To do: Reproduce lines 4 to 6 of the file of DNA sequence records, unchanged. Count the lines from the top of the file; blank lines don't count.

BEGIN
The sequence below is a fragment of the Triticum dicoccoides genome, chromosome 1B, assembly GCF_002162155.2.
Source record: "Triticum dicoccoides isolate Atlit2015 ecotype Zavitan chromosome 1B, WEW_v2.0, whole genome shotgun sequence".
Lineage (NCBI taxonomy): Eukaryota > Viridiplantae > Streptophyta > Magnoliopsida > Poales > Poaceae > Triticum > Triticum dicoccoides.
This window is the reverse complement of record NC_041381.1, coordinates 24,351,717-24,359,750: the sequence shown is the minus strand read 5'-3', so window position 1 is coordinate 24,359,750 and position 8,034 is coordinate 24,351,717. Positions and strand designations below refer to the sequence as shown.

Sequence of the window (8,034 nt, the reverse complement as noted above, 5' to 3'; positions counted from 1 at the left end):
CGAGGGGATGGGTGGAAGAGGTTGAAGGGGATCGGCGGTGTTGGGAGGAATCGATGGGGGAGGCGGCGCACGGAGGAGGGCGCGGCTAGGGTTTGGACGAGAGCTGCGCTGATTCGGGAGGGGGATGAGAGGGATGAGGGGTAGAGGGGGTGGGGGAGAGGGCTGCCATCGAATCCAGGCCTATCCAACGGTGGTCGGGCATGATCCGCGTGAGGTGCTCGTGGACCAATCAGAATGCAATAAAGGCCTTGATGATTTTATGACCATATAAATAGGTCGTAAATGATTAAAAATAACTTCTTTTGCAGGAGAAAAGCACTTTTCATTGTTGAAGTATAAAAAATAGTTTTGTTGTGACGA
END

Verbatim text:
This window is the reverse complement of record NC_041381.1, coordinates 24,351,717-24,359,750: the sequence shown is the minus strand read 5'-3', so window position 1 is coordinate 24,359,750 and position 8,034 is coordinate 24,351,717. Positions and strand designations below refer to the sequence as shown.

Sequence of the window (8,034 nt, the reverse complement as noted above, 5' to 3'; positions counted from 1 at the left end):
CGAGGGGATGGGTGGAAGAGGTTGAAGGGGATCGGCGGTGTTGGGAGGAATCGATGGGGGAGGCGGCGCACGGAGGAGGGCGCGGCTAGGGTTTGGACGAGAGCTGCGCTGATTCGGGAGGGGGATGAGAGGGATGAGGGGTAGAGGGGGTGGGGGAGAGGGCTGCCATCGAATCCAGGCCTATCCAACGGTGGTCGGGCATGATCCGCGTGAGGTGCTCGTGGACCAATCAGAATGCAATAAAGGCCTTGATGATTTTATGACCATATAAATAGGTCGTAAATGATTAAAAATAACTTCTTTTGCAGGAGAAAAGCACTTTTCATTGTTGAAGTATAAAAAATAGTTTTGTTGTGACGA